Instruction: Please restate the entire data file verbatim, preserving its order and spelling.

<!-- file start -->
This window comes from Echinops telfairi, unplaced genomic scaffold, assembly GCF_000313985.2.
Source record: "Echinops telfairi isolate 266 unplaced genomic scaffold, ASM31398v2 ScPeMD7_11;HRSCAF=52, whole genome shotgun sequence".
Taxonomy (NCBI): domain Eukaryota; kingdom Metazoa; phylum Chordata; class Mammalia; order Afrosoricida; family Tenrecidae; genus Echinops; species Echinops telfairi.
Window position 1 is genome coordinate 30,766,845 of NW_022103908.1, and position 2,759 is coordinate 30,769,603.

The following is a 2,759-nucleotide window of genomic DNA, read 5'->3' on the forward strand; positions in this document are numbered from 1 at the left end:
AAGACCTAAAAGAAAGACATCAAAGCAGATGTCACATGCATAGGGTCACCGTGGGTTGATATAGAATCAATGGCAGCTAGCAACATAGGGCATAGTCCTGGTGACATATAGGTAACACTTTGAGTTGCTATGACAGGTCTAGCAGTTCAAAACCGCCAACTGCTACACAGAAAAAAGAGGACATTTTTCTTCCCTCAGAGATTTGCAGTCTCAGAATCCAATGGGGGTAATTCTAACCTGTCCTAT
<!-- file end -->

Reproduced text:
This window comes from Echinops telfairi, unplaced genomic scaffold, assembly GCF_000313985.2.
Source record: "Echinops telfairi isolate 266 unplaced genomic scaffold, ASM31398v2 ScPeMD7_11;HRSCAF=52, whole genome shotgun sequence".
Taxonomy (NCBI): domain Eukaryota; kingdom Metazoa; phylum Chordata; class Mammalia; order Afrosoricida; family Tenrecidae; genus Echinops; species Echinops telfairi.
Window position 1 is genome coordinate 30,766,845 of NW_022103908.1, and position 2,759 is coordinate 30,769,603.

The following is a 2,759-nucleotide window of genomic DNA, read 5'->3' on the forward strand; positions in this document are numbered from 1 at the left end:
AAGACCTAAAAGAAAGACATCAAAGCAGATGTCACATGCATAGGGTCACCGTGGGTTGATATAGAATCAATGGCAGCTAGCAACATAGGGCATAGTCCTGGTGACATATAGGTAACACTTTGAGTTGCTATGACAGGTCTAGCAGTTCAAAACCGCCAACTGCTACACAGAAAAAAGAGGACATTTTTCTTCCCTCAGAGATTTGCAGTCTCAGAATCCAATGGGGGTAATTCTAACCTGTCCTAT